So you think the Loch Ness Monster never existed? Think again.
The science of “geomythology” is breathing new life into such stories. The Loch Ness Monster and other folk tales might not be pure fiction, but actually based on memories of events our ancestors once observed.
On today’s episode of Essays On Air, the audio version of The Conversation’s Friday essay series, I’m reading my essay on the geographical truths behind some of humankind’s most mysterious myths.
Traditional stories about age-old events might actually reveal clues about the geological history of the Pacific.
Through research of ancient oral knowledge, we have opened up opportunities for understanding the minds of our ancestors, more than we ever thought possible.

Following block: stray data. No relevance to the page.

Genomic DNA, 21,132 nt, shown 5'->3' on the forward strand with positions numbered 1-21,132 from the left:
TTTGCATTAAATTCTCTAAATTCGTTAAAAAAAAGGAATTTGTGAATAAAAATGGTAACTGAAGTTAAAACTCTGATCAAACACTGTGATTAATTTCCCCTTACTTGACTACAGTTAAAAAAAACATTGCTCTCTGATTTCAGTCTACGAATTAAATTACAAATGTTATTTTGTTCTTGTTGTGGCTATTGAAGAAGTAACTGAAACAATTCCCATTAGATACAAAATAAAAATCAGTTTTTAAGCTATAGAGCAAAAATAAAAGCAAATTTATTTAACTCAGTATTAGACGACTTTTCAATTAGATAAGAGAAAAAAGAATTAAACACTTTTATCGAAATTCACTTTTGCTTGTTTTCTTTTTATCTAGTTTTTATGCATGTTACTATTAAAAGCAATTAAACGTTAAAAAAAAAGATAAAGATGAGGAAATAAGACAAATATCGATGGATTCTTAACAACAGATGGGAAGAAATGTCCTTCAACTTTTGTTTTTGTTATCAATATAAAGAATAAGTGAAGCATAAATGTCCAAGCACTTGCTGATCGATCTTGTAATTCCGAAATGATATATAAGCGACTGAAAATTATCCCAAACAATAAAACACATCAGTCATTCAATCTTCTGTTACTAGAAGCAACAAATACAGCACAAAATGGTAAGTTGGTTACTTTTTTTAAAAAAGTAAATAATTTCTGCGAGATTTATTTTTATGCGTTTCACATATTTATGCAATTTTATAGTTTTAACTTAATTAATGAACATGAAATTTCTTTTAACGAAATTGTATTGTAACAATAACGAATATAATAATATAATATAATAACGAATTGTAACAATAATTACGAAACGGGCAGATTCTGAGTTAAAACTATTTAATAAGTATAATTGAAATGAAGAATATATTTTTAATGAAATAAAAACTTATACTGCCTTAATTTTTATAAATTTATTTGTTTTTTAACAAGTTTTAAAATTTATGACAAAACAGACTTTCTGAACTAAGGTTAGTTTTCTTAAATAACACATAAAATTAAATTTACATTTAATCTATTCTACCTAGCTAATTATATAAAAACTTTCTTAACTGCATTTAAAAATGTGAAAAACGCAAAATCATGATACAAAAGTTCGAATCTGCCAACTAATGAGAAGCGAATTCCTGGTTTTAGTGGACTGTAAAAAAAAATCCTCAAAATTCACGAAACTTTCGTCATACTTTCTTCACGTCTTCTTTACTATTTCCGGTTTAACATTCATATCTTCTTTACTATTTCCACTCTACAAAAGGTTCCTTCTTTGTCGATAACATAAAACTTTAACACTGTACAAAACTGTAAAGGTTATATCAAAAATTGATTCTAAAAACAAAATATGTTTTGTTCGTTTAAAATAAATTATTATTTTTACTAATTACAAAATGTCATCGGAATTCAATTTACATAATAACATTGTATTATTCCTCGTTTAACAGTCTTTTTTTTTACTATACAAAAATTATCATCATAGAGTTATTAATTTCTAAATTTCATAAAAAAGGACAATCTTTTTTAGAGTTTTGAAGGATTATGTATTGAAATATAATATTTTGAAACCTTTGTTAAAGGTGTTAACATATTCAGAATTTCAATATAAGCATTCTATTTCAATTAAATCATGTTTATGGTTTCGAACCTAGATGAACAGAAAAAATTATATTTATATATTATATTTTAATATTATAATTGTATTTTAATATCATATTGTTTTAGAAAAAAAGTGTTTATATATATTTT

Snow by David Szesztay
Scenery by Kai Engel
Brand New World by Kai Engel
August (Summer Nights) by Kai Engel
Lake waves by Benconcan
Rumble by Unfa
Cinematic deep rumble by Mmasonghi
Low rumble by Tec studios
‘Monster’ rumble by Ecfike
Chanting (scary) by theartisticfellow
Thunder by Justkiddink
Single wave breaks by Dobroide
Explosion by tommccann
Hawaii volcanoes by e__
Fiji Island Singing by Joseph Galea
College campus ambience by Relebogile
Fiji Coup Latest: Journalists by AP Archive
Fiji: Ethnic Indians Flee the Unrest by AP Archive
Boots marching by stib
Military sounds by qubodup
Pages turning by zamazan
Pottery sounds by Tumbleweed3288
Didgeridoo by sandyrb
Native American style flute in A by Wood_Flutes
Hissing gas by Taberius
Library by artemis_ch
Celtic tin whistle by luis_audp